Google maintains the right to take manual spam actions, sometimes known as penalties, against websites that break its Webmaster Guidelines. Manual penalties can have a variety of causes and consequences, ranging from minor to catastrophic for a website’s organic Google Search results.
This often updated article, written by a former senior Google Search Quality team member and SEO consultant, examines the several sorts of penalties that exist today, debunks Google’s rhetoric, and shows how to successfully remove a Google manual penalty.
When it comes to manual punishments and this guidance,
Since 2012, Google has increased its efforts to communicate with webmasters via Google Search Console, formerly known as Google Webmaster Tools, about website issues that are likely to have a detrimental impact on a site’s visibility in organic Google Search for relevant user searches.
This guide focuses on how to interpret and respond to these notifications, which Google euphemistically refers to as “warnings,” many of which are related to Google Webmaster Guidelines violations — black-hat techniques identified by the Google Search Quality team and deemed egregious enough to result in sanctions.
However, the use of black-hat techniques isn’t the only reason for the notifications. We’ll also look at other issues that could be deemed sins of omission, such as a site owner’s failure to secure the site — allowing it to host spam or be hacked — or a site owner’s failure to effectively use structured data markup.
Google has also started alerting webmasters to any technical issues it discovers. While they may have an impact on a site’s organic Google Search visibility, they are unrelated to any Google Guideline violations and will be removed from this list. That being stated, any material highlighted in Google Search Console should be regarded as significant and treated carefully.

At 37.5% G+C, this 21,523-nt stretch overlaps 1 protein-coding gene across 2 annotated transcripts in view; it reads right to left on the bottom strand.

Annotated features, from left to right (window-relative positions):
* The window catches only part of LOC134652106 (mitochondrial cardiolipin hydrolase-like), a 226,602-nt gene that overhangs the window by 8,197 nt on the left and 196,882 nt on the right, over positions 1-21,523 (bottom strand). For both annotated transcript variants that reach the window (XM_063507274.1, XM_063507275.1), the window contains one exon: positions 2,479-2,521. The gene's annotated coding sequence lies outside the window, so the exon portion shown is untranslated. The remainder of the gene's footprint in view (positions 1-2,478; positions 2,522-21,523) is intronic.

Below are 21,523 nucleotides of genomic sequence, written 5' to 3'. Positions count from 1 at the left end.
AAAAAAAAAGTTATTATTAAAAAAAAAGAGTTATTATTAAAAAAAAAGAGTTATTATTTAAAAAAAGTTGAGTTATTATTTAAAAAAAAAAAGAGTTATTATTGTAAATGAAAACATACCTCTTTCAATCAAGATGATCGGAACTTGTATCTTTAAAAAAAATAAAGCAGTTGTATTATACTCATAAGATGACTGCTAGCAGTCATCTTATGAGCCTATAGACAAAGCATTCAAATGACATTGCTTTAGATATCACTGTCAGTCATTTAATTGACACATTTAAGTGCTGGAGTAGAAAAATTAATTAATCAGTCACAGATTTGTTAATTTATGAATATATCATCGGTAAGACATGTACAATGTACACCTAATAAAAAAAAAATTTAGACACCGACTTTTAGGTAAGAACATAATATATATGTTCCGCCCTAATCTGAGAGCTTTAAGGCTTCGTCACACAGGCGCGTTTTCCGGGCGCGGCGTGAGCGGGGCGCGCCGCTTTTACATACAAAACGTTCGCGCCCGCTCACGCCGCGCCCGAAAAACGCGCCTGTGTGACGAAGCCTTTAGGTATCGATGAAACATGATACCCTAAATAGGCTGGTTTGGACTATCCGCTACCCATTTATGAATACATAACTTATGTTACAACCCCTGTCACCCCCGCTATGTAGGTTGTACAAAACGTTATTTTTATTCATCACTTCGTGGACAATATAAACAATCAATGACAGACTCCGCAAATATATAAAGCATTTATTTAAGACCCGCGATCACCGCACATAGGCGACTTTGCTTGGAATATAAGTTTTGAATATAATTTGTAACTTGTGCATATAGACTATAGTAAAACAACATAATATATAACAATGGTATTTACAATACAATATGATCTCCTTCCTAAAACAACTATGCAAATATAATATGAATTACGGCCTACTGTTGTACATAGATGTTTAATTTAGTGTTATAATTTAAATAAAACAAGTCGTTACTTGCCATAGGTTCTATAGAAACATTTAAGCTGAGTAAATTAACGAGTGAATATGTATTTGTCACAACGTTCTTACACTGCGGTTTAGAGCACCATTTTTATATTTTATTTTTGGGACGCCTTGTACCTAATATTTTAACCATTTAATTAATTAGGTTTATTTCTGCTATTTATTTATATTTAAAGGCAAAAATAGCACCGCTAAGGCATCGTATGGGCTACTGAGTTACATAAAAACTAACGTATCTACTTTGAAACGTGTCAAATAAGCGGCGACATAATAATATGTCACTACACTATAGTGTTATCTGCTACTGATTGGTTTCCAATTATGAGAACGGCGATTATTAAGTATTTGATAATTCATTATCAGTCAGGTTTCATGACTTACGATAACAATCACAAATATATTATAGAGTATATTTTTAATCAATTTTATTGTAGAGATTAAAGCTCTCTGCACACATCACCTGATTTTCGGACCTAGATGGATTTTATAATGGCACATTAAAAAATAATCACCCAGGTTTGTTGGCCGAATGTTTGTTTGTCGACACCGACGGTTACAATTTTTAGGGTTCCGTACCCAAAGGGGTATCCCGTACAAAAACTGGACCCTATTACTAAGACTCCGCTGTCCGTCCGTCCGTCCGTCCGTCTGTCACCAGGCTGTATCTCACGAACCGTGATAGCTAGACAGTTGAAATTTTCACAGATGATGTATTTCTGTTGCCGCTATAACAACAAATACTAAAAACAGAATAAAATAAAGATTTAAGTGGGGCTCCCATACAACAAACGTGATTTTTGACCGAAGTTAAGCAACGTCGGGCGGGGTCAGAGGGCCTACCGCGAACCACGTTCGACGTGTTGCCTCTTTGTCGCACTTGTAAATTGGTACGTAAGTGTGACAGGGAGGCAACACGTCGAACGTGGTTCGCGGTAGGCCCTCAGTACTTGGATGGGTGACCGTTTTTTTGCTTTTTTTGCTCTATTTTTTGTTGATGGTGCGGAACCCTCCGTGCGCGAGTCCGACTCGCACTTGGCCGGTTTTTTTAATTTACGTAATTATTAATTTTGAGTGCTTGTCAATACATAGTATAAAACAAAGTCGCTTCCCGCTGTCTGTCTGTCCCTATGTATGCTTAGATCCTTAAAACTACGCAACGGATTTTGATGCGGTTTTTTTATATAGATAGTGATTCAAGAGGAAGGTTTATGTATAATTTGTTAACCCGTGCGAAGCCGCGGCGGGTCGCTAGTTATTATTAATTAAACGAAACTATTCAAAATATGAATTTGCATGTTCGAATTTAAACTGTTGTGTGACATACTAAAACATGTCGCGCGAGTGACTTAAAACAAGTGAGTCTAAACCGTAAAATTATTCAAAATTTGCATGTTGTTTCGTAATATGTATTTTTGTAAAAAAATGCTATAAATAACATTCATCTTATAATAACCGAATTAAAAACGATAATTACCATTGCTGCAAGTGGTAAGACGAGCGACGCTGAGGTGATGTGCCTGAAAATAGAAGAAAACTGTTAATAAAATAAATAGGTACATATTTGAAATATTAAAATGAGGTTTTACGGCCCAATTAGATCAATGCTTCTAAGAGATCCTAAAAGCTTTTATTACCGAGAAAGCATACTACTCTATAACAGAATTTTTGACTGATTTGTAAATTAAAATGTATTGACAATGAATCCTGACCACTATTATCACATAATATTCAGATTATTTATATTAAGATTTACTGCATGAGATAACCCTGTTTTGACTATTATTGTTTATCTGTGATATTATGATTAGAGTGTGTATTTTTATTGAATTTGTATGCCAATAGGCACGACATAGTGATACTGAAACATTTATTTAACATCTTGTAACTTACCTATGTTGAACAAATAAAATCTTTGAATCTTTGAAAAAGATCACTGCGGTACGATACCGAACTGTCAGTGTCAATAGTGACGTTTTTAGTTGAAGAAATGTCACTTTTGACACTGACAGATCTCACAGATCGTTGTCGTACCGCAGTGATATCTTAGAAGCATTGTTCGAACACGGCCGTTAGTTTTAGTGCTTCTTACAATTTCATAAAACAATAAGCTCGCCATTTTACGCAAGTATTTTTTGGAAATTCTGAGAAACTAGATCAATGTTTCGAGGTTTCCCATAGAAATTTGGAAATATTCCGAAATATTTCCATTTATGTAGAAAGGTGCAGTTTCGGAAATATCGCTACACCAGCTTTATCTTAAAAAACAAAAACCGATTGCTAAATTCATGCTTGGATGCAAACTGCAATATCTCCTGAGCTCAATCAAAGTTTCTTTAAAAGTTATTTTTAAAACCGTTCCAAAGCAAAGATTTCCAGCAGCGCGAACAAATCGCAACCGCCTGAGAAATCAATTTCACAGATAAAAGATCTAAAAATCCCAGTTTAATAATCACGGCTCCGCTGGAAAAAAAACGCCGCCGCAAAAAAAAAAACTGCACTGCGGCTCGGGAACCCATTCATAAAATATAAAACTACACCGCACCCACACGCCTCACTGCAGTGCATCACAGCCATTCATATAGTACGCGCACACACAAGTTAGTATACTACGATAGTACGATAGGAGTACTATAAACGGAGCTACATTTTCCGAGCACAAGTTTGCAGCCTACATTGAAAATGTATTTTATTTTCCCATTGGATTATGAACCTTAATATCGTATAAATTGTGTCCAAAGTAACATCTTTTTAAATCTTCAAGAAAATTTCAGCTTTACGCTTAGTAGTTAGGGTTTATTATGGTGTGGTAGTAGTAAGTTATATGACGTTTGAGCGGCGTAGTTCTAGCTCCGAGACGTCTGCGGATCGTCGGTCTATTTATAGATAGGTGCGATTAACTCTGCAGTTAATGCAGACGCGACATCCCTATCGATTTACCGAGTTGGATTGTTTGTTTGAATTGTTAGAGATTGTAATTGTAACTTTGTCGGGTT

As of this writing, all of the sample messages mentioned in this guide have been spotted “in the wild” during the last 24 months. The manual penalty overview excludes older mails that haven’t been received in years. All of the sample screen shots have been modified to highlight the most important pieces of information that will help you solve the problem.
Requests for reconsideration and related notifications
If you’ve received a manual penalty and made a good faith effort to resolve the issues that caused it, you can ask Google to examine your site to see if the penalty can be lifted. This is known as submitting a request for reconsideration.
When you receive a manual action notification, it should detail all of the steps you must do to resolve the issue; these processes will vary based on the precise penalty you have been awarded. Once you’ve met all of Google’s requirements, the final step should have a “Reconsideration Request” button that, when selected, will start the process.
You may be required to provide documentation describing the efforts you took to bring the site into accordance with Google Webmaster Guidelines as part of the reconsideration request process. This will aid in the development of a case for the removal of the manual action.